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October 24, 2006 eNewsletter

   

 Web Magazine

October 24, 2006

 

Dear friend,

Less than one-tenth of one percent of all money spent in the Jewish communal world goes to programming specifically for interfaith families. And yet even with that small contribution, there are countless success stories from these kinds of programs, commonly called outreach. In the new issue of our Web Magazine , we pay tribute to a few of the individuals, programs and institutions that have successfully engaged interfaith families. 

We talked to three interfaith couples at different stages in life--one pre-engagement, one with young children and one with school-aged children--to find out how--and if--outreach helped them. Read more in Lessons from Three Interfaith Families .

Pam Chernoff, a non-Jew, pays tribute to the Bay Area's Dawn Kepler, The Woman Who Helped a Methodist Join a Synagogue .

Hedi Molnar knows a thing or two about outreach: she and her Catholic husband attended various outreach groups for half a decade. Learn how failing the course helped make them a stronger Jewish family in The Road Taken .

Alexandra J. Wall had two Jewish parents, but her husband had only one and was raised without the Jewish religion. The same goes for her friend Joanne. Find out what happens When "Half-Jews" Marry Jews .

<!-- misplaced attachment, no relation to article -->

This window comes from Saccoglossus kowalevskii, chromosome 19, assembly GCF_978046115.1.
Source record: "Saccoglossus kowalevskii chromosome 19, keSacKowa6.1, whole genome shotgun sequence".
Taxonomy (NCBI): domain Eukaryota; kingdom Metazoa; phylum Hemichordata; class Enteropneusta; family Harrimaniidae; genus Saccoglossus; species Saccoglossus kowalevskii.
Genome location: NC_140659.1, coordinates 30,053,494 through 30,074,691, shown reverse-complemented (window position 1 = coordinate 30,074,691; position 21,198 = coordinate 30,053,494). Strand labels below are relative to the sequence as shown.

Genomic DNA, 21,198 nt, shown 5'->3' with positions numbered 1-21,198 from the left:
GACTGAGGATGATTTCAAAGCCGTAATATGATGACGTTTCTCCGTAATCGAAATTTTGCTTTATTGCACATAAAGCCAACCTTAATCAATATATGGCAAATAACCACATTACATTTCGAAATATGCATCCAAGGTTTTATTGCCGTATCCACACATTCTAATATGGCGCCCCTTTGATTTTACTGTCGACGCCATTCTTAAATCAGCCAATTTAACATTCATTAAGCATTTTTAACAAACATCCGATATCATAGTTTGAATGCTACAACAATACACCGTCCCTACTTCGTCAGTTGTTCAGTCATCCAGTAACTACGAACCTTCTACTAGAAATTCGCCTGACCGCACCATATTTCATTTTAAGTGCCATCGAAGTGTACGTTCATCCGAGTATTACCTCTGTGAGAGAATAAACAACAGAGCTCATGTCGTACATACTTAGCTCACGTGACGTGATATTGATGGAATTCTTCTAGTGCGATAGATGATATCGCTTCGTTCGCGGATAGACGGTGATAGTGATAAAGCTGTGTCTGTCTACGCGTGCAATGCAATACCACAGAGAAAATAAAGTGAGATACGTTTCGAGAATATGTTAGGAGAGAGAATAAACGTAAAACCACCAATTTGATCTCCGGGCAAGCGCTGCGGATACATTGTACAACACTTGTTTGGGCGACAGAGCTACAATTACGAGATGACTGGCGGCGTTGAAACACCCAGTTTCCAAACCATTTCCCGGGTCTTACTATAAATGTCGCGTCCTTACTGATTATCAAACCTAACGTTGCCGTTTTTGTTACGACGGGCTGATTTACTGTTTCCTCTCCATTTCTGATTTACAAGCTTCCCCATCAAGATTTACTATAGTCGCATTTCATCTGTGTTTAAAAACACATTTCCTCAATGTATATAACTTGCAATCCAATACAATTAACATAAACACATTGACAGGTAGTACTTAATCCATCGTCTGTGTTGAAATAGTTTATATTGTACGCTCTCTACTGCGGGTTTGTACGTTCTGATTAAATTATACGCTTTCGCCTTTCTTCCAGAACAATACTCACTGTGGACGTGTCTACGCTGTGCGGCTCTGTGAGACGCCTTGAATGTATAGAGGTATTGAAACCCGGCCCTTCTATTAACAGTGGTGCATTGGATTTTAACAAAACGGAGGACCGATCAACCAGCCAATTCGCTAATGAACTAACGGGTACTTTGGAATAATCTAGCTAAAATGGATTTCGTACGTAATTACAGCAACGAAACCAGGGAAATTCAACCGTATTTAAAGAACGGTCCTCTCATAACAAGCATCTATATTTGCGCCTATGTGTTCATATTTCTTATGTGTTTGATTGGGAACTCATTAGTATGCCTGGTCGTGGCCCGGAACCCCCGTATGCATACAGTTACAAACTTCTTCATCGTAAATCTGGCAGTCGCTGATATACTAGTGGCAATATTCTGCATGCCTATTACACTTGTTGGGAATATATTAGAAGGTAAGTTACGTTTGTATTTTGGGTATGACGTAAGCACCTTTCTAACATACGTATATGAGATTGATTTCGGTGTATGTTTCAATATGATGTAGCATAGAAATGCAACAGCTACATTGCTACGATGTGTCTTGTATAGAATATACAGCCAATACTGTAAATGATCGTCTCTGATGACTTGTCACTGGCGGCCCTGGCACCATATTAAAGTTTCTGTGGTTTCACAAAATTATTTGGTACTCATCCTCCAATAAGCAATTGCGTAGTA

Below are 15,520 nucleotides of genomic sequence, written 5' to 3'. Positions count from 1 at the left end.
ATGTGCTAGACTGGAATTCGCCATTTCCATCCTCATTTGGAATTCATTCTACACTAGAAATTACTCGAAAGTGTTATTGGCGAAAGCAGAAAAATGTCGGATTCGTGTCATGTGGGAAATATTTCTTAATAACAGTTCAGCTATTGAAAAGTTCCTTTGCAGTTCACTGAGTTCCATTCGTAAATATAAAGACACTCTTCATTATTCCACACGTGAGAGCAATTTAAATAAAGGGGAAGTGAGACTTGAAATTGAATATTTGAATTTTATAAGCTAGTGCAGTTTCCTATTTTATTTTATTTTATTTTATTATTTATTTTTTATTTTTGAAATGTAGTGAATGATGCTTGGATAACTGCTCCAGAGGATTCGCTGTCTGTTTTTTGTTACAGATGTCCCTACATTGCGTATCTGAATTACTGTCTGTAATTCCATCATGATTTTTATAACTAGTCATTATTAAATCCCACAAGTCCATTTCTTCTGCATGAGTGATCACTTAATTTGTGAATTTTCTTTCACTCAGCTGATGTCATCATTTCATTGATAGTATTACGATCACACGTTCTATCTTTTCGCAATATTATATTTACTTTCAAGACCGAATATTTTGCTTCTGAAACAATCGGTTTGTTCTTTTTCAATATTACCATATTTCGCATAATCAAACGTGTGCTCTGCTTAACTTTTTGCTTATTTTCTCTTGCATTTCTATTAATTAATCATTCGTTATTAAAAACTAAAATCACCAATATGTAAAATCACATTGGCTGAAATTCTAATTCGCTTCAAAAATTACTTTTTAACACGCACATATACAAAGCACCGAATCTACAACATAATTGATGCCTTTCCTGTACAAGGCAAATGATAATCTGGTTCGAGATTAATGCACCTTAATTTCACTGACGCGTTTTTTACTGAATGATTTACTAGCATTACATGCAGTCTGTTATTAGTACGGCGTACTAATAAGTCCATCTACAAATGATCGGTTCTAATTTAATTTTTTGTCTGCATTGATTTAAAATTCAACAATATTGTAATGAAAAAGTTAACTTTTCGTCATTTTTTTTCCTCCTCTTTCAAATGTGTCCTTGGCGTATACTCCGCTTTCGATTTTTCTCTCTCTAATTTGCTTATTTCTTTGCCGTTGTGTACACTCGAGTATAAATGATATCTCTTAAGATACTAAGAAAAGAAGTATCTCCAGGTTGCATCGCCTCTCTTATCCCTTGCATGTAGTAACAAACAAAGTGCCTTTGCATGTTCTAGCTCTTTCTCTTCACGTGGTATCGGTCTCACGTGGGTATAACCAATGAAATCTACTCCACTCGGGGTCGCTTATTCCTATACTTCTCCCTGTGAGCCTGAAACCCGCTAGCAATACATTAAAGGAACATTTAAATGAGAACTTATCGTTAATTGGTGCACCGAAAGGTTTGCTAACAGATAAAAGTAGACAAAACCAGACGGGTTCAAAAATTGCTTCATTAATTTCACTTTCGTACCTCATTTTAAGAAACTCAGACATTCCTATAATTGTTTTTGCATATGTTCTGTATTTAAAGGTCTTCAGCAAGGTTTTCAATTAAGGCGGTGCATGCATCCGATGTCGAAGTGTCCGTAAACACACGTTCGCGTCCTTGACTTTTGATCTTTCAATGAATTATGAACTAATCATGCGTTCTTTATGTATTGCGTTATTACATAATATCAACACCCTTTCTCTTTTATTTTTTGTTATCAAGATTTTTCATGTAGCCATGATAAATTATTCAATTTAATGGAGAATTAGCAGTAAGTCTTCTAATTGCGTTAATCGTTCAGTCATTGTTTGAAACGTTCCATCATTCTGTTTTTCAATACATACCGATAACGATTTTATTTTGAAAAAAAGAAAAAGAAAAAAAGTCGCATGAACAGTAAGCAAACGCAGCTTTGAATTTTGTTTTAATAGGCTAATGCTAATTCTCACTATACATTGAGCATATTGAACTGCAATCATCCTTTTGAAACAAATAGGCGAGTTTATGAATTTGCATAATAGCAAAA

For seven years of marriage, Lawrence MacDonald never considered conversion. But going to an Arlington, Virginia-based congregation helped him see: he wanted to be a Jew. Read more in Welcoming Synagogue Led Me to Judaism .

With an earring in one ear, black hipster glasses and a colorful Bukharan yarmulke, Josh Simon didn't look like a typical rabbi. Nor did he act like one. For Julie Wiener, he was a "kindred spirit." Read more in the heartbreaking This Baby Naming Won't Be the Same .

From Our Article Archive

Egon Mayer was one of the first Jewish thinkers to see intermarriage as an opportunity rather than a threat. Read this 2004 tribute to one of the pioneers of outreach, Debra Nussbaum Cohen's He Never Gave Up on Anybody .

News

At Interfaith Connection in San Francisco, couples find they have a lot in common--including a desire to deepen their spirituality. Read more in Interfaith Couples Find Solace in JCCSF Group . And in New Jersey, a formerly Orthodox man married to a non-Jew started up a program to help non-Jewish moms raise Jewish kids. Read more in Circle of Friends: Non-Jewish Mothers of Jewish Children Set to Meet .

Arts and Entertainment

In his new book, Gil Mann shares some occasionally crazy stories from his Jewish discussion board on AOL. Read more in Sex, God, Christmas and Jews .

And a new movie tries to solve the puzzle of why Daniel Pearl, an intermarried Wall Street Journal reporter, was killed. Read more in Daniel Pearl Documentary Fails to Live Up to Its Subject's Standards .

More Resources

For more on outreach, visit our Jewish Community and Synagogues Resource Page .

Coming Next

We'll return on November 7 with our issue on adoption, including a comprehensive resource on birth ceremonies for interfaith families.

Sincerely,